Wednesday, April 29, 2009

Potato Chip Oven Baked Chicken and more

I was feeling like some comfort food on Monday and this is what I came up with. Potato Chip Oven Baked Chicken:

I crushed one medium bag of Kettle Salt and Pepper potato chips into very fine crumbs and added about a tsp of garlic powder and a half tsp of dried sage and mixed that all together. I took 6 chicken thighs and brushed them with milk and rolled them in the potato chip mixture. I placed them in a baking dish and baked them for 55 minutes. There is no need for salt or pepper because there is plenty on the potato chips. They turned out crunchy and yummy!

Then there was the fresh chard from our garden. The same plants we've had since last year! I chopped them up, removing the stems, sauted them in some olive oil for a bit then added 2 tbsp water and a squeeze of fresh lemon juice and cooked until wilted. I sprinkled kosher salt to taste as the last step. This was fresh and light. A nice contrast to the chicken.

I also boiled a half pound of bow tie pasta, then melted a tsp of butter and drizzled with olive oil parmesan cheese and a pinch of kosher salt.

While I was getting all of this ready I grabed 1 1/2 lbs of the sandwich bread dough I had made a couple of days before and baked a loaf of whole wheat bread. I think I over warmed the milk and messed up the yeast a bit. The bread didn't raise as expected, but it did come out pretty good. I enjoyed a slice for breakfast the next morning with some of my homemade apple butter. Yum! More soothing comfort food before a long day at work.

Wednesday, April 22, 2009

There hasn't been time to post much of anything. Work is crazy, kids are busy, when not sick, and goats are being born, but here are some pictures of the monster 18 lb ham I baked for all 15 of us on Easter. Even after feeding everyone and insisting everyone leave here with a baggie of ham I'm still feeding my family ham and struggling with new ways to cook it and get them to keep eating it! Tonight, I made shepherd's pie with ham! Seems sacralige, but it was good.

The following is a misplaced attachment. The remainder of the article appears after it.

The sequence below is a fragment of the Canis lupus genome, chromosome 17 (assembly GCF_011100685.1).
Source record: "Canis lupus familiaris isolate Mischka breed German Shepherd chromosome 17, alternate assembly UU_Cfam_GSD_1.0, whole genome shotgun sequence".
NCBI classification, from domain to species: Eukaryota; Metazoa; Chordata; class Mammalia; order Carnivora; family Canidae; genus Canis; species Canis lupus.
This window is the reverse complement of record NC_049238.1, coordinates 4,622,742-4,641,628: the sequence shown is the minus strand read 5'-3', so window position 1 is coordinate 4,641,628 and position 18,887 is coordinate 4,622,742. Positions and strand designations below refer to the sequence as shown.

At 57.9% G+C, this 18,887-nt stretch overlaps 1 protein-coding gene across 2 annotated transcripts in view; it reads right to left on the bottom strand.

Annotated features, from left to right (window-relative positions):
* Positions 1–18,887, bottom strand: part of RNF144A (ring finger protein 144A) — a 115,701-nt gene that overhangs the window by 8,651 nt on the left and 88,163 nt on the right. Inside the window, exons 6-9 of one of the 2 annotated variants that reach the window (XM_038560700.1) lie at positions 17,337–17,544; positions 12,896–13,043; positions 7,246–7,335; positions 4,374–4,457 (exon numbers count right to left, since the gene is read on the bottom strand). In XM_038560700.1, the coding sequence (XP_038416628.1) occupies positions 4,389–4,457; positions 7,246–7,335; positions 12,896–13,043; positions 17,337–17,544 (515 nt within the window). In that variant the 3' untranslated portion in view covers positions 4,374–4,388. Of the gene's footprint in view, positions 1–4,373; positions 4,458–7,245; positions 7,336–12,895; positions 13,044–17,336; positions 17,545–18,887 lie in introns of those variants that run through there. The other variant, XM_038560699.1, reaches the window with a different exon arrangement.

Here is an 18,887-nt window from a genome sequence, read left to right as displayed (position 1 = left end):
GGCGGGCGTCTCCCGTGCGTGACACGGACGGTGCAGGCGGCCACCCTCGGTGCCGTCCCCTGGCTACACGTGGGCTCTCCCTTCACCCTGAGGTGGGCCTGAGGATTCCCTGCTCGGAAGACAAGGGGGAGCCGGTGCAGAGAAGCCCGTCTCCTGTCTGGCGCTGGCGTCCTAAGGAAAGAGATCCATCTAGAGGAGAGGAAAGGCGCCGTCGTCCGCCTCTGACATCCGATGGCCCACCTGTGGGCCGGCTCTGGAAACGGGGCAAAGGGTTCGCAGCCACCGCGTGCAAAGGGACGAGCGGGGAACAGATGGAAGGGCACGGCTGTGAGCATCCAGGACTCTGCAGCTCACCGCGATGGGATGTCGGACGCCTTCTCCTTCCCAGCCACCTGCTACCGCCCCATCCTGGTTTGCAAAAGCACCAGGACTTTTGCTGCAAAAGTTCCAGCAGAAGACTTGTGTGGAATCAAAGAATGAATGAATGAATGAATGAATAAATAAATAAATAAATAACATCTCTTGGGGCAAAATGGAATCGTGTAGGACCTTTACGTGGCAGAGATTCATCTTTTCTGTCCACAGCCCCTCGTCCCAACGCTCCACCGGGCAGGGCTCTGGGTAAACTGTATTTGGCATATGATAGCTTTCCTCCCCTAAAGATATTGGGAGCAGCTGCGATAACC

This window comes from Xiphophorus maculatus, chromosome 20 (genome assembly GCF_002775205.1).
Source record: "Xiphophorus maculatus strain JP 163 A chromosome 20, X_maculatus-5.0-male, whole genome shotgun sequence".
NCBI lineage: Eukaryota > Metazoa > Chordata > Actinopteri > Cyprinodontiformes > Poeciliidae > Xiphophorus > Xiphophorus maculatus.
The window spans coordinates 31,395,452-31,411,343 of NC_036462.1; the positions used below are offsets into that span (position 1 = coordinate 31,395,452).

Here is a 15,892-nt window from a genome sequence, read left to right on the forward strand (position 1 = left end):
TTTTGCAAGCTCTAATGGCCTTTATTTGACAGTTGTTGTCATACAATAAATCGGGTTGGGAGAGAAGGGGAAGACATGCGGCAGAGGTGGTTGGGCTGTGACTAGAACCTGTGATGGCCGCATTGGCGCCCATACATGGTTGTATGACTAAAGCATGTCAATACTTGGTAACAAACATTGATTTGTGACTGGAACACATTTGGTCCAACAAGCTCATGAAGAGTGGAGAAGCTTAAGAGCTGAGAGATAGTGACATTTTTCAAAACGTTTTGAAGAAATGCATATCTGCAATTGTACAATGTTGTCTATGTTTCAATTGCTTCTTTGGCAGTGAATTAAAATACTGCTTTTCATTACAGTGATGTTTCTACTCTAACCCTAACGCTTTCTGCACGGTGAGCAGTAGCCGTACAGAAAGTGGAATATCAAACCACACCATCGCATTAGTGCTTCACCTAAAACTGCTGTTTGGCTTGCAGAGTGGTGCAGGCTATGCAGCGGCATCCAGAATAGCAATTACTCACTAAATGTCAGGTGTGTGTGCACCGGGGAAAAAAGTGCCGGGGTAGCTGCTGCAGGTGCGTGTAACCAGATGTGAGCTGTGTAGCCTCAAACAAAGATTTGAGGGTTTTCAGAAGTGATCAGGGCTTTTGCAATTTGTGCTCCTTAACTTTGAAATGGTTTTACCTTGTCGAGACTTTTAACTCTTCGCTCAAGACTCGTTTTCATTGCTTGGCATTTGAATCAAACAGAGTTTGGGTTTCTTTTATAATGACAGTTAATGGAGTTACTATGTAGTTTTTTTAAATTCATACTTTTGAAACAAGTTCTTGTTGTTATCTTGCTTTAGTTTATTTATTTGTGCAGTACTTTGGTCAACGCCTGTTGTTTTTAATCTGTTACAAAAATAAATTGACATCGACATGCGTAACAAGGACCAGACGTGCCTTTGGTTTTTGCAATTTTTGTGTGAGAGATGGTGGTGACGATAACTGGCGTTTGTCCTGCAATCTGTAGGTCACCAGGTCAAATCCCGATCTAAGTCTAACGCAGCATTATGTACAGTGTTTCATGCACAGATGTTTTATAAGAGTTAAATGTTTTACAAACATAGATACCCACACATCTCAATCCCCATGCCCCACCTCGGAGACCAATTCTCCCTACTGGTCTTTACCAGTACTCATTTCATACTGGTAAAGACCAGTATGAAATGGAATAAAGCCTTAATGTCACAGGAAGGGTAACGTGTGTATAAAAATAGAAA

Wednesday, April 15, 2009

Too pooped tonight to blog about much. I'll have pictures of our monster 18 lb ham we had on Easter when I have the energy to load the pictures. I'm just excited to know that we're going to eat at Moonstone Grill in a couple of days. You can check out their menu here:
Yum yum!
The view from the restaurant.....Moonstone beach at sunset

Saturday, April 4, 2009

Blatz Beer Ads

A friend of mine brought up a much forgotten beer called Blatz. The mention was a most hilarious one, and I'm still snickering about it. A few days ago, my curiosity got the best of me and I googled Blatz Beer and check out these old ads I found. My how the times have changed!

Friday, April 3, 2009

Buttered Eggs

I ran on to an interesting article at called No Cook Buttered Eggs. I've never really looked into preserving eggs. The Thousand Year Old eggs I've seen in the Asian Market scare me. I haven't yet been brave enough to try them. Don't worry, I'm sure I will eventually. But I haven't really had a need to preserve eggs yet. The leghorn chickens we had were prolific layers and we had fresh eggs coming out our ears. Then, the fox came, and we had to start out with new chickens. We decided to try some different breeds. The New Hampshire Red, Black Astrolopes and the Auracana's laid a plentiful amount of eggs, until the short days of winter arrived and we ran out of eggs for the first time in a very long time. Just a few months earlier, we were giving them away because we had more then we could consume, and I found myself wishing I had away to extend the life of those eggs so we wouldn't be completely out during the winter months.

In the County Cork, Ireland where butter is king (I'm sure you've heard of Kerry Irish butter) the Irish came up with a way to extend the life of eggs. They would gather the freshly laid eggs, still warm from the hen, and rub them in butter. Apparently this only works when the egg is freshly laid. The porous shell absorbs the butter and the egg will keep for much longer, although I'm not sure for how long, since I can't seem to find that information anywhere.

It's said that the egg takes on the taste of the butter and is most delicious when it's poached. According to Chef Darina Alien of Ballymaloe Cooking School the eggs were kept by the farmers wives and were theirs to sell for "hat pin money". This butter method was also a way to preserve enough eggs for the Easter Sunday egg buffet.

I'll have to spend some time out by the chicken coop this weekend and try this out. Wish me luck!